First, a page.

The IRS and its customer service problems
The Internal Revenue Service has been working on its customer service for years. But according to a recent report form Taxpayer Advocate Nina Olsen, the agency still has a difficult time answering taxpayers' questions in a timely, and accurate, way:
The IRS faced significant challenges in the 2019 filing season, including a 35-day partial government shutdown, numerous tax reform changes, and the design of a new Form 1040. Nevertheless, it successfully processed most returns, with most taxpayers receiving a timely refund. For taxpayers who needed more help, however, the experience was challenging. The IRS reported a 67 percent level of service as its benchmark measure of telephone performance, but that performance measure is misleading. Only 23 percent of callers actually spoke to a live assistor. The IRS answered fewer calls on its compliance telephone lines (33 percent level of service), and those who got through waited an average of 41 minutes. The IRS served fewer taxpayers who sought help at Taxpayer Assistance Centers and continued its policy of answering only a limited scope of tax law questions on the phone and in person. Additionally, the IRS’s refund fraud filters continued to operate with high false positive rates, which significantly delayed refunds for hundreds of thousands of taxpayers who filed legitimate returns, harming some taxpayers and creating additional work for the IRS.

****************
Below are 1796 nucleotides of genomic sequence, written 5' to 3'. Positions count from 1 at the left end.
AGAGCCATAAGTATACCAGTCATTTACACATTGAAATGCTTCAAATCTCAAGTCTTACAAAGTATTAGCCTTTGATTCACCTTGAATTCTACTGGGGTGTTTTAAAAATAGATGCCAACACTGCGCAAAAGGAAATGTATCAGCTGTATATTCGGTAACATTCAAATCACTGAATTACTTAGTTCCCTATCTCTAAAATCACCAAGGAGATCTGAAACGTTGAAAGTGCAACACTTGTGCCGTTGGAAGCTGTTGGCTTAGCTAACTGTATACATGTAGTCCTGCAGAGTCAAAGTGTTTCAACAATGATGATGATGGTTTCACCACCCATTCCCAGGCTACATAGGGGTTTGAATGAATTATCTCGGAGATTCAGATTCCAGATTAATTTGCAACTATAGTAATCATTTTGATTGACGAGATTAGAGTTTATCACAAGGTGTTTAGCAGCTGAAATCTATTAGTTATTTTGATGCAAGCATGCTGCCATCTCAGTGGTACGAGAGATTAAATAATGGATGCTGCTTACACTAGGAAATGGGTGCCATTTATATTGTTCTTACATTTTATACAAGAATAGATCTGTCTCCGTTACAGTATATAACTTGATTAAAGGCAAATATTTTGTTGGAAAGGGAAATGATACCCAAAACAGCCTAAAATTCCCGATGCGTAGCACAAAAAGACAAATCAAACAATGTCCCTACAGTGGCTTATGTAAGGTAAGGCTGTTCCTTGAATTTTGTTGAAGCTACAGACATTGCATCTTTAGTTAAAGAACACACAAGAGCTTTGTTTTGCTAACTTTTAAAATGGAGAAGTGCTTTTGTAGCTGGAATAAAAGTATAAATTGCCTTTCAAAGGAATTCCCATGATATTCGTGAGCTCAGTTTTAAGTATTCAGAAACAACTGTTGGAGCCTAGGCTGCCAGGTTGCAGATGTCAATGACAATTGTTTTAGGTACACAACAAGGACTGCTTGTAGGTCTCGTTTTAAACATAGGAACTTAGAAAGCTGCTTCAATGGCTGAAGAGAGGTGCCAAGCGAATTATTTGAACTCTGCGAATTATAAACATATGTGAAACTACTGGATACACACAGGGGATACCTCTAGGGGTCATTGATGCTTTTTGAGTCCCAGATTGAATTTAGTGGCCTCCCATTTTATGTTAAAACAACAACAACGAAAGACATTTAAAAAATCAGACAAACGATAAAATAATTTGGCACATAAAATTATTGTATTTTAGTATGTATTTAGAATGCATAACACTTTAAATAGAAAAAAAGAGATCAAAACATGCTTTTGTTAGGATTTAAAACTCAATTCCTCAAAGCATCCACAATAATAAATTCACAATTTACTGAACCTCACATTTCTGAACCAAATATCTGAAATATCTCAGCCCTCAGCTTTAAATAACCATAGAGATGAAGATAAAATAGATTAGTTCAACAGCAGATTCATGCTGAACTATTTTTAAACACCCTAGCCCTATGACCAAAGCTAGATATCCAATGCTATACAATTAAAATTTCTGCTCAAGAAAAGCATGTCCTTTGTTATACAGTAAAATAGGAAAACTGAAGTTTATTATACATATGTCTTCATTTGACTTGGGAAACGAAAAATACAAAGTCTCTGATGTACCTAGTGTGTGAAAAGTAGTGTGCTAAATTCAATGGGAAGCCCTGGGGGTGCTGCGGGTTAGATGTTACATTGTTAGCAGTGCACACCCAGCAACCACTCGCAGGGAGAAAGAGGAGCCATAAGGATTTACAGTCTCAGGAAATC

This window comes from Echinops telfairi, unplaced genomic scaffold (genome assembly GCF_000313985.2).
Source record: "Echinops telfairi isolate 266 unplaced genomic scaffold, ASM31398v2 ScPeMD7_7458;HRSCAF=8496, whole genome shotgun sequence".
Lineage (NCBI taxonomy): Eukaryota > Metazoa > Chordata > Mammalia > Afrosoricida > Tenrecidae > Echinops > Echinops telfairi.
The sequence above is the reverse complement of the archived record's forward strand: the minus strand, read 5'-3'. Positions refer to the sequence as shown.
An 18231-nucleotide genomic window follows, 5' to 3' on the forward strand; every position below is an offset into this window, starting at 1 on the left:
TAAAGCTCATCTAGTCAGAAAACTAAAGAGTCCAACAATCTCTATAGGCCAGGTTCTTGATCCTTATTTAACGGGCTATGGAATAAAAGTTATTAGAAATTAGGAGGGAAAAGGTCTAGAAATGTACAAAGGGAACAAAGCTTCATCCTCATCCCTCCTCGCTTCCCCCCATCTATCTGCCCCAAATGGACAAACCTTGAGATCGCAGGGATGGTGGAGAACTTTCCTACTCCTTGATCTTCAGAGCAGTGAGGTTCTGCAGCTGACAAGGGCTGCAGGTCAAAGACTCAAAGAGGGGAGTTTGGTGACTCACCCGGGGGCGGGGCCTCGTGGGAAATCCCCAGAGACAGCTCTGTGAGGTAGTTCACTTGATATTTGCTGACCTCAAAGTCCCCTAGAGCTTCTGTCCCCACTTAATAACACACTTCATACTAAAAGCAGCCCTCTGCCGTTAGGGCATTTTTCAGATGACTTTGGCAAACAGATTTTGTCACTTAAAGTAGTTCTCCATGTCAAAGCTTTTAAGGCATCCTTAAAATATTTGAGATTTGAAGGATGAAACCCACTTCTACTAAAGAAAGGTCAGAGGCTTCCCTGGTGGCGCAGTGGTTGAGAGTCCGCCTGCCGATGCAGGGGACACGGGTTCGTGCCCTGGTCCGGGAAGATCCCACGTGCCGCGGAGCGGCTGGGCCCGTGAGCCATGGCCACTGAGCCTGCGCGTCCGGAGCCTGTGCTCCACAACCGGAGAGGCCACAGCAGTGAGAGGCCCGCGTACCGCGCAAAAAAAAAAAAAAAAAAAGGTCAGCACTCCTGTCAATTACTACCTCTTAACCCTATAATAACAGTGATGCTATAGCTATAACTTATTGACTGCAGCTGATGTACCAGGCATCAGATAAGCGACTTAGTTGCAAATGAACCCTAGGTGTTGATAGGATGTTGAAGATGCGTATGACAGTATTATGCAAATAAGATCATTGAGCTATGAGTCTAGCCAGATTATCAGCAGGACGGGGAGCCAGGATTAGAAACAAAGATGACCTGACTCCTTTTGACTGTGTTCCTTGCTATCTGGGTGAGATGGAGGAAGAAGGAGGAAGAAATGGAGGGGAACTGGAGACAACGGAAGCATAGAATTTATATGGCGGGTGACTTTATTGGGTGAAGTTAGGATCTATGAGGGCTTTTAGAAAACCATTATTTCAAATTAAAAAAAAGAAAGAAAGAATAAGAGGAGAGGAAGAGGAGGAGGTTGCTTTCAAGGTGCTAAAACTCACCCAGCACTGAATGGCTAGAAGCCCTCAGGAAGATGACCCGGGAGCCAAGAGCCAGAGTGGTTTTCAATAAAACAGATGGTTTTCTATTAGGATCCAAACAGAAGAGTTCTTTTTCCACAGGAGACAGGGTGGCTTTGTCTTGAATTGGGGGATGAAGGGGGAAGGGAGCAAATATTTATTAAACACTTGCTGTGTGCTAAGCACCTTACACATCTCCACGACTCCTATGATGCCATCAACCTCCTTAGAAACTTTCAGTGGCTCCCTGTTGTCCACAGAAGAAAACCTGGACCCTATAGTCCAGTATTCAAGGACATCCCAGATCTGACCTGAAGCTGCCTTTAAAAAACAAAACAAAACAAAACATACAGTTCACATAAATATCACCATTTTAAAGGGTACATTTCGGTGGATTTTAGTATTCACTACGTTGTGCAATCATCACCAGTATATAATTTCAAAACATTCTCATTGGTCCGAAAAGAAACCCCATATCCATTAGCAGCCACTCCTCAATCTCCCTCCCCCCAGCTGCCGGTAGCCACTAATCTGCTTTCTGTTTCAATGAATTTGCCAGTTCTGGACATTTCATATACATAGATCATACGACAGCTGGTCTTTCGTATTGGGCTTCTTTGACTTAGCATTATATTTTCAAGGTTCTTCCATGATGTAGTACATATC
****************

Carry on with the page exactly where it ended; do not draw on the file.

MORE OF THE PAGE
We get it: handling America's tax returns is an increasingly complex and difficult job. It's very likely to get worse over time, as the tax code continues to be the plaything of politicians of both major parties. A good long-term solution? A simplied tax code based on a flat or fair tax. The alternative is grinding along with a burdensome system that even its administrators can't fully comprehend. That's unsustainable.